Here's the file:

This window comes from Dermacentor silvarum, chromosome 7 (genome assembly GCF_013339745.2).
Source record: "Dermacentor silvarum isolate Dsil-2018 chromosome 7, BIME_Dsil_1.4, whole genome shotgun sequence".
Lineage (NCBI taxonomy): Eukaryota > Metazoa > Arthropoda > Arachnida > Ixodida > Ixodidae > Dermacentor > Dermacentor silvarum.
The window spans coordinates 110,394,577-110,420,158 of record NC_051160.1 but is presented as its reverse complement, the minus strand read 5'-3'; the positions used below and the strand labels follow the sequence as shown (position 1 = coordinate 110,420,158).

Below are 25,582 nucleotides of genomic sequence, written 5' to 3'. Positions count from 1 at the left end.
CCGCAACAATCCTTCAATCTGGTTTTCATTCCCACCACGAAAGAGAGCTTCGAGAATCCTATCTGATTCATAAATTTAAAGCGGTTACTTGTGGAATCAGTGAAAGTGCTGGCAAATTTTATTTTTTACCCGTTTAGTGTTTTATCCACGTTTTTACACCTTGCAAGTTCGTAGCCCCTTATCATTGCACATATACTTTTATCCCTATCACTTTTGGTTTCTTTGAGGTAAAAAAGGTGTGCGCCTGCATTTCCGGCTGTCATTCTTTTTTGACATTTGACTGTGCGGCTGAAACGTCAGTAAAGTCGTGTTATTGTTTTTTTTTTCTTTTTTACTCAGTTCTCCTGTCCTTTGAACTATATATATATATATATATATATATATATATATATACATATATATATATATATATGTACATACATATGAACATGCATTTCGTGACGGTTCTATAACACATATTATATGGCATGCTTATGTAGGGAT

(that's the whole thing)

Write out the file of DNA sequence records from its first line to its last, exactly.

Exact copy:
This window comes from Dermacentor silvarum, chromosome 7 (genome assembly GCF_013339745.2).
Source record: "Dermacentor silvarum isolate Dsil-2018 chromosome 7, BIME_Dsil_1.4, whole genome shotgun sequence".
Lineage (NCBI taxonomy): Eukaryota > Metazoa > Arthropoda > Arachnida > Ixodida > Ixodidae > Dermacentor > Dermacentor silvarum.
The window spans coordinates 110,394,577-110,420,158 of record NC_051160.1 but is presented as its reverse complement, the minus strand read 5'-3'; the positions used below and the strand labels follow the sequence as shown (position 1 = coordinate 110,420,158).

Below are 25,582 nucleotides of genomic sequence, written 5' to 3'. Positions count from 1 at the left end.
CCGCAACAATCCTTCAATCTGGTTTTCATTCCCACCACGAAAGAGAGCTTCGAGAATCCTATCTGATTCATAAATTTAAAGCGGTTACTTGTGGAATCAGTGAAAGTGCTGGCAAATTTTATTTTTTACCCGTTTAGTGTTTTATCCACGTTTTTACACCTTGCAAGTTCGTAGCCCCTTATCATTGCACATATACTTTTATCCCTATCACTTTTGGTTTCTTTGAGGTAAAAAAGGTGTGCGCCTGCATTTCCGGCTGTCATTCTTTTTTGACATTTGACTGTGCGGCTGAAACGTCAGTAAAGTCGTGTTATTGTTTTTTTTTTCTTTTTTACTCAGTTCTCCTGTCCTTTGAACTATATATATATATATATATATATATATATATATATACATATATATATATATATATGTACATACATATGAACATGCATTTCGTGACGGTTCTATAACACATATTATATGGCATGCTTATGTAGGGAT